II. SCHEDULED TOPICS:
1. Introduction: What is history? (Social history, gender history, cultural history, imperial history, global history) – Why are change and continuity a challenge to historians?
Core reading: Arthur Marwick, The New Nature of History: Knowledge, Evidence, Language. Houndmills: Palgrave, 2001, 1-50.
2-3. Approaches in the New Social History (1960/70s)
Core readings for the first part: E. P. Thompson, The Making of the English Working Class. Harmondsworth: Penguin, 1972 (first 1963), 9-15 (preface), 456-469 (rituals of mutuality); William Sewell jr., How classes are made: Critical Reflections on E. P. Thompson’s Theory of Working-class Formation, in: Harvey J. Kaye, Keith McClelland, eds., E P Thompson: Critical Perspectives, London: Polity Press, 1990, 50-77.
Core readings for the second part: Hans-Ulrich Wehler, The German Empire 1871-1918, transl. Kim Traynor, Leamington Spa: Berg, 1985 (first publication in German in 1973), 9-31 (ch. 1: The configuration of 1871); Joyce Appleby, Modernization Theory and the Formation of Modern Social Theories in England and America, in: Comparative Studies in History and Sociology 20, 2 (1978), 259-285.
4-5. Taking the Cultural Turn (1980/90s)
Core readings for the first part: Natalie Zemon Davis, The Rites of Violence: Religious Riot in Sixteenth-Century France, in: Past and Present, no. 59 (1973), 51-91, and Clifford Geertz, Thick Description: Toward an Interpretive Theory of Culture, in: idem., The Interpretation of Cultures. New York: Basic Books, 1973, 3-30.
Core readings for the second part: Joan Scott, Gender: A useful category of historical analysis, in: American Historical Review 91, 5 (1986), 1053-1075; Joan Wallach Scott, ‘L’ouvriere! Mot impie,...’: Women Workers in the Discourse of French Political History, 1840-1860 (1988), in: idem, Gender and the Politics of History, revised edition, New York: Columbia University Press 1999, 139-163, and Michel Foucault, The Archaeology of Knowledge and the Discourse on Language, transl.by A.M. Sheridan Smith, New York: Pantheon, 21-76 (pt. II: The Discursive Regularities) and 166-177 (pt. IV, ch. 5: Change and Transformations).
6. The study of events / doing history with theory (I)
Core readings: William Sewell jr., Historical Events as Transformations of Structures: Inventing Revolution at the Bastille, in: Theory and Society 25 (1996), 841-881; Joseph Lampel, Alan D. Meyer, Field-Configuring Events as Structuring Mechanisms: How Conferences, Ceremonies, and Trade Shows Constitute New Technologies, Industries, and Markets, in: Journal of Management Studies 45, 6 (2008), 1025-1035.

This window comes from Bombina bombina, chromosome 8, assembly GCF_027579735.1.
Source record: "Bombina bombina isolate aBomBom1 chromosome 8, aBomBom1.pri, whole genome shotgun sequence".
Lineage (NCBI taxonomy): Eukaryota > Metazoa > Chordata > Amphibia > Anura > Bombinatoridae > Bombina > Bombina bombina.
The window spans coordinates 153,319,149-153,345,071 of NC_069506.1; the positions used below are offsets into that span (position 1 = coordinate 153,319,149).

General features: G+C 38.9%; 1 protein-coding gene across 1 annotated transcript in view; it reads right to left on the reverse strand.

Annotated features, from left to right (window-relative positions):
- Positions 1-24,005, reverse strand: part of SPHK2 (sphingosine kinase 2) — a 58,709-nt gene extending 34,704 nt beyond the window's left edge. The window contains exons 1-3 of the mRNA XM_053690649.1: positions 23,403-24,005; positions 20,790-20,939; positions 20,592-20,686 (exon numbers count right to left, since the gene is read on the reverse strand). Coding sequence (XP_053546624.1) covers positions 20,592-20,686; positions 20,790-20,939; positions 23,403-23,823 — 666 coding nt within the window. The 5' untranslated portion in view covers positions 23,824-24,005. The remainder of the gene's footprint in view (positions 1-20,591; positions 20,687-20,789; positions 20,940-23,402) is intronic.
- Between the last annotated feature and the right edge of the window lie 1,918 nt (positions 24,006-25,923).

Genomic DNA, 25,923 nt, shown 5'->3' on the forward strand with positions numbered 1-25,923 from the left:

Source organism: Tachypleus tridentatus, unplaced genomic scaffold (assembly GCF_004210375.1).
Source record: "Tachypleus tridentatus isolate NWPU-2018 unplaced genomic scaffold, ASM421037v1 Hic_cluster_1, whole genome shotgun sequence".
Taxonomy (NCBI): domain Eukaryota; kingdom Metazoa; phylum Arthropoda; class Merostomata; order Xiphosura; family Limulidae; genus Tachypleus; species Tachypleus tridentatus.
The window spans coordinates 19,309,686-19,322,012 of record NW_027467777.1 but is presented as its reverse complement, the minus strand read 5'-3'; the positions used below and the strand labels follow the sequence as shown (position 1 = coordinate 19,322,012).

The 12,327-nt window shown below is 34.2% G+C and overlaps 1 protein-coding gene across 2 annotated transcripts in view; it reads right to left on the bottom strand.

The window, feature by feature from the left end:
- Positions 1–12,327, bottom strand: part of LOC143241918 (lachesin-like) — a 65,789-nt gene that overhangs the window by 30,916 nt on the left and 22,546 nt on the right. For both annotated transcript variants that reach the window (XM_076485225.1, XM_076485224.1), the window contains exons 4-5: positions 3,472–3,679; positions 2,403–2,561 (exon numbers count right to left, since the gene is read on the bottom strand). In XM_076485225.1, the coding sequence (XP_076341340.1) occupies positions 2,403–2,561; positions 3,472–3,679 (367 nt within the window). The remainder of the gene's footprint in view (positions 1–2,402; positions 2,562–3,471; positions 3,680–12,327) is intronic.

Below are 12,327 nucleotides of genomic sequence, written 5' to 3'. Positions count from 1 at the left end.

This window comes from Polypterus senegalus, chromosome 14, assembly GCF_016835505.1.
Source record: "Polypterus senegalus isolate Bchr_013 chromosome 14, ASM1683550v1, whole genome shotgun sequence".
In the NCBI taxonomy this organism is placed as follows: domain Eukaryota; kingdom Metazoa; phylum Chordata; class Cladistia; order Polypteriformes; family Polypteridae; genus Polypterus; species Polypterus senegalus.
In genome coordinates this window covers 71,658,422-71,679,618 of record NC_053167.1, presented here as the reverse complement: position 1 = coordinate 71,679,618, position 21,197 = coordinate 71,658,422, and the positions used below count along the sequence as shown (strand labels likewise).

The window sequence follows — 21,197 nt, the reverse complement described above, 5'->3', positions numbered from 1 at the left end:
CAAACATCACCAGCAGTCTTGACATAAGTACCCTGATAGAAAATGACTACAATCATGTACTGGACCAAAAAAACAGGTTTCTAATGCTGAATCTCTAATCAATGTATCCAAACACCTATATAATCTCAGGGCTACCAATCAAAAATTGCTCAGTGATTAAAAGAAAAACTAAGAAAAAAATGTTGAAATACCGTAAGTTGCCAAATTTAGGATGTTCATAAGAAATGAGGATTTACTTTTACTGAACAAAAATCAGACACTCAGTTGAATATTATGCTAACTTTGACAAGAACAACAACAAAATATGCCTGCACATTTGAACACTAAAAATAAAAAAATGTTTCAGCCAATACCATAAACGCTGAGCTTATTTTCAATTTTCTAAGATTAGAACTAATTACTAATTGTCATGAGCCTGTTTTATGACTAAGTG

7. Historians explain human behaviour
Core readings: William Reddy, The Navigation of Feeling: A Framework for the History of Emotions. Cambridge: CUP, 2001, 173-210; Idem et al., AHR Conversation: The Historical Study of Emotions, in: American Historical Review 117, 5 (2012), 1487-1531; Klaus Nathaus, ‘All dressed up and nowhere to go?’: Spaces and conventions of youth in 1950s Britain, in: Geschichte und Gesellschaft 45, 1 (2015), 40-70; Ann Swidler, Talk of Love: How Culture Matters. Chicago: University of Chicago Press, 2001, 160-180 (ch. 8: codes, contexts, and institutions)
8. Recent trends in social science history
Core readings: Sarah Igo, From Main Street to Mainstream: Middletown, Muncie, and ‘Typical America’, in: Indiana Magazine of History 101, 3 (2005), 239-266; Tobias Werron, On Public Forms of Competition, in: Cultural Studies – Critical Methodologies 14, 1 (2014), 62-76; Wendy Nelson Espeland, Michael Sauder, Rankings and Reactivity: How Public Measures Recreate Social Worlds, in: American Journal of Sociology 113, 1 (2007), 1-40; Jens Beckert, How Do Fields Change? The Interrelations of Institutions, Networks, and Cognition in the Dynamics of Markets, in: Organization Studies 31 (2010), 605-627; Pierre Bourdieu, The field of cultural production, or: the economic world reversed, in: Poetics 12, 4-5 (1983), 311-356; Paul DiMaggio, Walter Powell, The Iron Cage revisited: institutional isomorphism and collective rationality in organizational fields, in: American Sociological Review 48, 2 (1983): 147-160.
9. Doing history with theory (II)
In this meeting, we are combining a practical exercise in “doing history with theory” with a lecture-led recapitulation of major trends in historiography since the 1960s.
10-11. Historical research: archival methods
Core reading: Millar, Laura L., Archives: Principles and Practices. Neal-Schuman Publishers, 2010 (chapters on Official Archives: Legal and Government Documents; Micro/Macro Histories; Political/Parliamentary Sources; Modern Material Culture; Digital culture; Fiction for Historians); Goodrich, Amanda, 'Understanding the Language of 'Aristocracy', 1700-1850', The Historical Journal 56, 2 (2013), 369-98.; Kitching, Christopher, ‘Archives and History in England Since 1850’ http://www.history.ac.uk/makinghistory/resources/articles/history_and_archives.html;
Summative discussion of the major questions discussed. Students presentations of their ‘mini-projects’.
Utolsó frissítés dátuma: 2017.04.07. 12:52